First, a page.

Quest for Kingfishers

Generally thought of as lucky birds, to hear the call of a kingfisher is supposed to be an omen of imminent success. Now, I don’t know about that, but to hear a call does mean that you are close to spotting that elusive flash of electric blue you will remember for a lifetime.

Having worked with rivers and grown up in the countryside, I am almost ashamed to admit that I haven’t actually seen one. Determined to remedy this, I have delved into the kingfisher’s world and discovered a fascinating, flashy, but determined survivor.  Kingfishers are solitary birds whose territory can extend over 5km. This, together with their shy nature means that these birds only show themselves to the quietest of river ramblers. However, beneath their shy exterior lies a tough little bird that dominates the food chain.

 

Jodie Simmons

Jodie Simmons

Data, Evidence & Communications Officer

Kingfishers are always on the hunt for food, so staking out potential hunting grounds seems to be the logical place to start. Feeding predominantly on small fish, kingfishers hunt by sitting completely still on a branch over shallow waters before homing in on their unsuspecting prey. When time are hard, kingfishers will also predate upon aquatic invertebrates that can be found in the river gravels. Kingfishers need just the right environment in order to survive, which can lead to some ferocious battles over territory as habitats become degraded and good nesting and feeding sites become harder to find.

The work we do here at WRT has both direct and indirect benefits for these tough little birds. Restoring fish habitats allows for a plentiful supply of food as well as the riparian work we do providing shelter and nesting sites.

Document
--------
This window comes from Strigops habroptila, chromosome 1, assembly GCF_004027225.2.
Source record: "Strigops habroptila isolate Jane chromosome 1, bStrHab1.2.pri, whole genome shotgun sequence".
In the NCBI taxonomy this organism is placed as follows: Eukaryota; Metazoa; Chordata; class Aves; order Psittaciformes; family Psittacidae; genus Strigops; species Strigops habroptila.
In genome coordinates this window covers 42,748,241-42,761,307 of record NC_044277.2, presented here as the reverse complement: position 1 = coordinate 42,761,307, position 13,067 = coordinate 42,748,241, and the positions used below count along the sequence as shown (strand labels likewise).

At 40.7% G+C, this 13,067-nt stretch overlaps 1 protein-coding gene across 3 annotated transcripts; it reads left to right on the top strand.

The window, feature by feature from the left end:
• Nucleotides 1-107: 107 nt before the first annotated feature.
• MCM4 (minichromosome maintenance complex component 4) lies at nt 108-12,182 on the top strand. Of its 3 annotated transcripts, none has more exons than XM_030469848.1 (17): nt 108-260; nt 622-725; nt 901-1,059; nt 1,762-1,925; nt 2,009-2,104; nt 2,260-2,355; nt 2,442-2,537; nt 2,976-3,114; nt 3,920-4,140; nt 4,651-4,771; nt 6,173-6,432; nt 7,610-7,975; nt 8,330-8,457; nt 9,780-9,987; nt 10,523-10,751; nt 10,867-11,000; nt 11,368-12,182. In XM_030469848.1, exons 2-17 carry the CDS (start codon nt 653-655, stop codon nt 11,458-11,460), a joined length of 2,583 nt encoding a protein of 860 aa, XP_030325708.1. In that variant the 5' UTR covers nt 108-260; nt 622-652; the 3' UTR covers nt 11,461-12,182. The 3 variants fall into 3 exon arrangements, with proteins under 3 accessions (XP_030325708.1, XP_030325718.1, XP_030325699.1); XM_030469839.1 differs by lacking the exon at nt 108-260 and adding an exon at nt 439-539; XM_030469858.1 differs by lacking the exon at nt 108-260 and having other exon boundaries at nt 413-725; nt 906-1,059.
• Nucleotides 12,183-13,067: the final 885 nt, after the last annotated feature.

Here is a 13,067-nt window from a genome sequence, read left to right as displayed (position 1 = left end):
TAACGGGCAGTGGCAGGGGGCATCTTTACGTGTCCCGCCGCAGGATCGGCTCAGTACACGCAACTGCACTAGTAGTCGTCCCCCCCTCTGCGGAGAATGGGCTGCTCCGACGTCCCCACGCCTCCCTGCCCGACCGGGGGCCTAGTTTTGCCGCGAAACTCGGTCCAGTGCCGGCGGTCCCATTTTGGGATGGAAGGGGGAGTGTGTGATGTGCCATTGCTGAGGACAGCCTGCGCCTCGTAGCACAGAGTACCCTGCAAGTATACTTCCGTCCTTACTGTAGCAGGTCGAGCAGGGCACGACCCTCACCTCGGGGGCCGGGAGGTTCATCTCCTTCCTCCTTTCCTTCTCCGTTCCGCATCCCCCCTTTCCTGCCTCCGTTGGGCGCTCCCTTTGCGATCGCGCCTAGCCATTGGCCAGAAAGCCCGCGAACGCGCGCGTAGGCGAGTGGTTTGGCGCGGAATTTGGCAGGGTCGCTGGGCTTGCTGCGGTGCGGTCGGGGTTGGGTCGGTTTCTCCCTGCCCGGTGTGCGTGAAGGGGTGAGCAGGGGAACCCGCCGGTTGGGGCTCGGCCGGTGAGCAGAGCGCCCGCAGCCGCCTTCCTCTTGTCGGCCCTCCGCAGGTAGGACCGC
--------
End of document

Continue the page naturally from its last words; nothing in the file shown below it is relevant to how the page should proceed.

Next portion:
Removing pollutants from the river not only helps the fish but prevents animals higher up the food chain from dying out. Diffuse pollution within the catchment has been cited as the main reason for the steady decline in kingfisher numbers since the 1970s. All these improvements open up habitats and allow these magical creatures to return to the rivers where they belong. This decline has led to the kingfisher becoming protected under Schedule 1 status under the Wildlife and Countryside Act 1981. This means it is an offense to harm or disturb kingfishers, particularly close to their nesting sites. Something to keep in mind when out on the river bank.

Comment below if you have any tips to help me track down this elusive bird!

1 Comment

  1. Hi Jodie

    I am lucky enough to be beside a river most days and would say I see kingfisher at least every month if not more. You generally here then first a shrill peeping as they fly down the watercourse and then that flash of blue that gladdens the heart. Wehave a resident pair on the Okement at home they patrol nearly 1Km and I have watched 3 youngsters on a branch recently waiting feeding

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